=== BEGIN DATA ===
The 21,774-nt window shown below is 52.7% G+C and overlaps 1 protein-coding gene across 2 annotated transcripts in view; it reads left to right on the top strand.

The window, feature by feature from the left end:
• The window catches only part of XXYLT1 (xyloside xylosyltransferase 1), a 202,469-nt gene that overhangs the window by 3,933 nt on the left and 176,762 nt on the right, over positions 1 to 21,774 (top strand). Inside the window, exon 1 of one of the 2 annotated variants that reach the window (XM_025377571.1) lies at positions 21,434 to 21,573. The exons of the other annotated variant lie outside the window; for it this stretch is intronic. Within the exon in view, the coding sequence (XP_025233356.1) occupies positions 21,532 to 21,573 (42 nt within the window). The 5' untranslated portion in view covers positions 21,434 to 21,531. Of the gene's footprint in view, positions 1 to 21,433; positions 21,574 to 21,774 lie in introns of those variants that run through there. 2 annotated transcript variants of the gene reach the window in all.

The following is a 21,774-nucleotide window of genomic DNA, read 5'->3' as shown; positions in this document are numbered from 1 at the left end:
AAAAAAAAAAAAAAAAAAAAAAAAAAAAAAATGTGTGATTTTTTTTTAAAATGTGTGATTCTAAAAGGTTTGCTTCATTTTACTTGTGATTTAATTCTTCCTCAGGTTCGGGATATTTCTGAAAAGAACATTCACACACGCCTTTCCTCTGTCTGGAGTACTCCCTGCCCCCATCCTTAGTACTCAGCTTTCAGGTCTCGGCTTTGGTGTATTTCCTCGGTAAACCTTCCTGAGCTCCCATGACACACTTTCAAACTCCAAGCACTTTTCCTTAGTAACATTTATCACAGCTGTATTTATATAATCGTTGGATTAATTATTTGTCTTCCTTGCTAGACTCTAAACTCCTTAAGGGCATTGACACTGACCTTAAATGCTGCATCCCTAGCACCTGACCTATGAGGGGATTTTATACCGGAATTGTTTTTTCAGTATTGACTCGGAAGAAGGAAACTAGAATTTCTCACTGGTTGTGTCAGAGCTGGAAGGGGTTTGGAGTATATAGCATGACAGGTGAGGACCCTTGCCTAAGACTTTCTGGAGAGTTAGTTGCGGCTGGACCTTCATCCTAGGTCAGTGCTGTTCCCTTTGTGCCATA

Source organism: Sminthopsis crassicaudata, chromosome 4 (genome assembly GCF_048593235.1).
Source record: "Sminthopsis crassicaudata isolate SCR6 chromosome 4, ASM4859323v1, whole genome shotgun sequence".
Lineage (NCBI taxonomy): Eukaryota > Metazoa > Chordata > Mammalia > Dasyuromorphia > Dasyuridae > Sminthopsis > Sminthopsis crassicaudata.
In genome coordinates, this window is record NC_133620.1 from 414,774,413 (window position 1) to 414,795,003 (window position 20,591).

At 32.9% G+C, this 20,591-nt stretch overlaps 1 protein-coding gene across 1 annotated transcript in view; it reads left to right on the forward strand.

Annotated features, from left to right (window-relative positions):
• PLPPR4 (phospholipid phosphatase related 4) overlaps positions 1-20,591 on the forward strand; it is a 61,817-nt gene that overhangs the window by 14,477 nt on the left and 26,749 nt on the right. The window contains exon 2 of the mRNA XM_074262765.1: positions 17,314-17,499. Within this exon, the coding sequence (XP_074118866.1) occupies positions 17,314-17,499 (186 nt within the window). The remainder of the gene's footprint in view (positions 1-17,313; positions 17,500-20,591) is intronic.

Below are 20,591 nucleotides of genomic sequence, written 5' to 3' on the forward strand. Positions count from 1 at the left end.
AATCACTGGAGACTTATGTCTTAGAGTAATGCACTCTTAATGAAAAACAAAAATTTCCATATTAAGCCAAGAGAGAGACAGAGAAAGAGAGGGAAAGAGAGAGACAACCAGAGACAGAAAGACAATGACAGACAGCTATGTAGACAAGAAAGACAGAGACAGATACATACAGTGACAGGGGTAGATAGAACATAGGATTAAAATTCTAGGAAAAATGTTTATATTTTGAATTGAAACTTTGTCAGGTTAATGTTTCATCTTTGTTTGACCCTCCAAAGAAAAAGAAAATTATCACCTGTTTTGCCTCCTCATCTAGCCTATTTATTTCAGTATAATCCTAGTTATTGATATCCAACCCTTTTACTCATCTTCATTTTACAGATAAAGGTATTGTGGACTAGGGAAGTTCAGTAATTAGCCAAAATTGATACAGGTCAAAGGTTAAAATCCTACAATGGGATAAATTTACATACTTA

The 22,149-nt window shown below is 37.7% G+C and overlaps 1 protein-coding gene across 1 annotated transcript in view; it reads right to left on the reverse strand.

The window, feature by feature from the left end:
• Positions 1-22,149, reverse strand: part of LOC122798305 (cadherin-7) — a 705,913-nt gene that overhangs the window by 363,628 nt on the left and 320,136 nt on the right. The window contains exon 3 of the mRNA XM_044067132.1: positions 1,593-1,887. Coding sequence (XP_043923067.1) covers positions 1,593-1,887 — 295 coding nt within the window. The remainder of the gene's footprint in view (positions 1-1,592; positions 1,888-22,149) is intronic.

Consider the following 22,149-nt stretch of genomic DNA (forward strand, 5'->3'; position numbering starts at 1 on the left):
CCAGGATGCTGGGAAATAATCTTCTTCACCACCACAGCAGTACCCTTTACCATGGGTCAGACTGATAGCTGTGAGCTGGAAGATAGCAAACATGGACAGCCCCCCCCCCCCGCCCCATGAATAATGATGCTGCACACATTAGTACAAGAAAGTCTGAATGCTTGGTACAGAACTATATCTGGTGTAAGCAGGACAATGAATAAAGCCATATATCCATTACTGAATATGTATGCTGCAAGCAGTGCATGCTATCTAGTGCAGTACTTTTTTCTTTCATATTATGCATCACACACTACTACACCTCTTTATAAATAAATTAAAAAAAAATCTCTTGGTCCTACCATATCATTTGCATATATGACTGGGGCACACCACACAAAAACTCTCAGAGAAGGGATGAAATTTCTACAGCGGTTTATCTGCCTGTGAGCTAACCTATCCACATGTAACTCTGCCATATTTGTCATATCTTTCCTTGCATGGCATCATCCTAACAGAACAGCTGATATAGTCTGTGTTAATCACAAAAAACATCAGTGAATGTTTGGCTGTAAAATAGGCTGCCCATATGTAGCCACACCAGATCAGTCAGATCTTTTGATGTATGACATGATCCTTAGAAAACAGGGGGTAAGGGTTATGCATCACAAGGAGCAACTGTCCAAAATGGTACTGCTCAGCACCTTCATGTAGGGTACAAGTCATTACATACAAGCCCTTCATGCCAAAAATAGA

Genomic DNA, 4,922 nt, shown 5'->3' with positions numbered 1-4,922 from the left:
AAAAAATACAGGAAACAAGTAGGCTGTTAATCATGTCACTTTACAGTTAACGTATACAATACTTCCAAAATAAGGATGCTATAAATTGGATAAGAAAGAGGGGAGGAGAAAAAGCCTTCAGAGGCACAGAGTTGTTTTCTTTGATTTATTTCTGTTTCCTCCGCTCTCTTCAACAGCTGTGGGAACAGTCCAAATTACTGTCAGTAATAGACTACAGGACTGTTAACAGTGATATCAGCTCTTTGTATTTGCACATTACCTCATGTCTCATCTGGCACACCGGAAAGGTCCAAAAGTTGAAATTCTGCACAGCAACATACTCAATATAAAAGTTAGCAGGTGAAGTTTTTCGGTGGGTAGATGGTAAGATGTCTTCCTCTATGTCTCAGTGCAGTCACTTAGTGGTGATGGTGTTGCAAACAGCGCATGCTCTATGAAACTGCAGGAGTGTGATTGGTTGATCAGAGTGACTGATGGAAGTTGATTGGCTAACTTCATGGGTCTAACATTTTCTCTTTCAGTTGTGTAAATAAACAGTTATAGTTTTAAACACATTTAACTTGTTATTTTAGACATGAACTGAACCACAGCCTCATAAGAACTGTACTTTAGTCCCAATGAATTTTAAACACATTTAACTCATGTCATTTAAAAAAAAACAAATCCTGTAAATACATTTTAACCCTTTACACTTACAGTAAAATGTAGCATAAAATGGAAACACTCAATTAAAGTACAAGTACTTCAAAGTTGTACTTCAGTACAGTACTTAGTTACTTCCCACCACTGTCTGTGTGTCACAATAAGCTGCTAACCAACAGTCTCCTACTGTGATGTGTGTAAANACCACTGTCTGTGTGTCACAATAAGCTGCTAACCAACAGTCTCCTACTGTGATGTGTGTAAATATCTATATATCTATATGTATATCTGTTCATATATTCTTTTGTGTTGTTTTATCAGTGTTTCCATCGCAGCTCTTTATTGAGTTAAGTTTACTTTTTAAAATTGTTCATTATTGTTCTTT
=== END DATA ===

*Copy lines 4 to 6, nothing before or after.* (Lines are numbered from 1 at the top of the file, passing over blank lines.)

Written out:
The following is a 21,774-nucleotide window of genomic DNA, read 5'->3' as shown; positions in this document are numbered from 1 at the left end:
AAAAAAAAAAAAAAAAAAAAAAAAAAAAAAATGTGTGATTTTTTTTTAAAATGTGTGATTCTAAAAGGTTTGCTTCATTTTACTTGTGATTTAATTCTTCCTCAGGTTCGGGATATTTCTGAAAAGAACATTCACACACGCCTTTCCTCTGTCTGGAGTACTCCCTGCCCCCATCCTTAGTACTCAGCTTTCAGGTCTCGGCTTTGGTGTATTTCCTCGGTAAACCTTCCTGAGCTCCCATGACACACTTTCAAACTCCAAGCACTTTTCCTTAGTAACATTTATCACAGCTGTATTTATATAATCGTTGGATTAATTATTTGTCTTCCTTGCTAGACTCTAAACTCCTTAAGGGCATTGACACTGACCTTAAATGCTGCATCCCTAGCACCTGACCTATGAGGGGATTTTATACCGGAATTGTTTTTTCAGTATTGACTCGGAAGAAGGAAACTAGAATTTCTCACTGGTTGTGTCAGAGCTGGAAGGGGTTTGGAGTATATAGCATGACAGGTGAGGACCCTTGCCTAAGACTTTCTGGAGAGTTAGTTGCGGCTGGACCTTCATCCTAGGTCAGTGCTGTTCCCTTTGTGCCATA

Source organism: Sminthopsis crassicaudata, chromosome 4 (genome assembly GCF_048593235.1).